Managing Apple Maturity and Storage to Increase the Quality of Virginia Hard Ciders
Ewing, Brianna Leigh
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Though the cidermaking process is very similar to that of winemaking, there is a lack of scientific knowledge as to how orchard management practices and fruit storage affect the quality of the resulting cider. This research examined how both varying harvest maturities and post-harvest storage temperatures and durations in apple cultivars Dabinett, Brown Snout, and York impacted fruit quality as well as the chemistry of the juice and cider. Harvest intervals of two weeks before maturity, at maturity, and 2 weeks after maturity resulted in significant differences in fruit quality and juice chemistry, but few of these differences persisted in cider chemistry. Nonetheless, differences in concentration of some individual polyphenols determined by UPLC-MS were observed in ciders made from fruit harvested at different stages. For example, cider made from optimally mature Dabinett had over 250% the concentration of procyanidin B5 that was found in cider made from fruit harvested earlier or later. The storage treatments also resulted in substantial differences in fruit and juice chemistry, but fewer differences in cider chemistry. As with the harvest maturity experiment, differences in individual polyphenols were detected, with ciders made from cv. York having 20% higher epicatechin concentration when stored for 6 weeks at 1�[BULLET]C rather than 10�[BULLET]C. Finally, the accuracy of the Folin-Ciocalteu (FC) assay, commonly used for quantification of total polyphenols in fruit juices and fermented fruit beverages was critically evaluated. Reducing sugars in the sample matrix did not affect the results of the FC assay, whereas the presence of the amino acid tyrosine resulted in significant overestimation of total polyphenols in fruit juice by the FC assay.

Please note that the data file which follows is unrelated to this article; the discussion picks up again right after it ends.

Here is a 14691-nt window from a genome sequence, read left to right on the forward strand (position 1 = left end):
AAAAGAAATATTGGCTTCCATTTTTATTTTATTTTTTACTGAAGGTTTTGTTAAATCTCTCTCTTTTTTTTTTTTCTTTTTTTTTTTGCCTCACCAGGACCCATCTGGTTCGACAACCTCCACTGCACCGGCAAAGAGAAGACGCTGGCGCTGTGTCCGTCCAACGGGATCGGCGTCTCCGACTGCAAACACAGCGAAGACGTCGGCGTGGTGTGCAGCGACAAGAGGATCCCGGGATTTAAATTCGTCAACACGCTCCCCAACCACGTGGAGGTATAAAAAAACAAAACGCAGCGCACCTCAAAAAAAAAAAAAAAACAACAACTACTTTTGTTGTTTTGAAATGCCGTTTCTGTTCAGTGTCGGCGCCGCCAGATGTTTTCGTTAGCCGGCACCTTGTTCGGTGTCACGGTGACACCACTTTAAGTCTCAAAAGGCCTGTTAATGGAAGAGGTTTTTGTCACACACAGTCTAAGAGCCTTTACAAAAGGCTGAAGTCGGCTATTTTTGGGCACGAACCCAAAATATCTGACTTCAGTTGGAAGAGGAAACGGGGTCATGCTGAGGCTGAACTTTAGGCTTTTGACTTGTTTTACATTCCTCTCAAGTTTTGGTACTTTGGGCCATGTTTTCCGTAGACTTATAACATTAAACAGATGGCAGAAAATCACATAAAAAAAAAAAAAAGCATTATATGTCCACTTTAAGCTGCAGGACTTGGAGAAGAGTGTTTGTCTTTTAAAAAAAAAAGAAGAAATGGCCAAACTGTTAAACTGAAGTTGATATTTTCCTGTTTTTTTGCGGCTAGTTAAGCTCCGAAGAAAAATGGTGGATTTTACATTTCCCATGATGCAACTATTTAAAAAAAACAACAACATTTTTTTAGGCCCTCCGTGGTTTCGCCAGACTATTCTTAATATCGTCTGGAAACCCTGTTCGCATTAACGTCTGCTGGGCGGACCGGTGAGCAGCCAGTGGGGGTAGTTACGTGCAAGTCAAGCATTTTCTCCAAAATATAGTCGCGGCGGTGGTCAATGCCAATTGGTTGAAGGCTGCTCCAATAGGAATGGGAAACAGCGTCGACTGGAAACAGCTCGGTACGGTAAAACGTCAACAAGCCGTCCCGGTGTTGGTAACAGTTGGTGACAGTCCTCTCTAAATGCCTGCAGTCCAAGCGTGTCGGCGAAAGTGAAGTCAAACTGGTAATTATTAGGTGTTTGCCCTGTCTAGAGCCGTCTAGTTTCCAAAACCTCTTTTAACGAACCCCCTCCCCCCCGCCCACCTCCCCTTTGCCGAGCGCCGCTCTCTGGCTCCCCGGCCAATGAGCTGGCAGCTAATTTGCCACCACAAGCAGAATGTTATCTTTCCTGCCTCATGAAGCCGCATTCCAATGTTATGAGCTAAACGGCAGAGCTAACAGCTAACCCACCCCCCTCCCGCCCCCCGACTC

- Masters Theses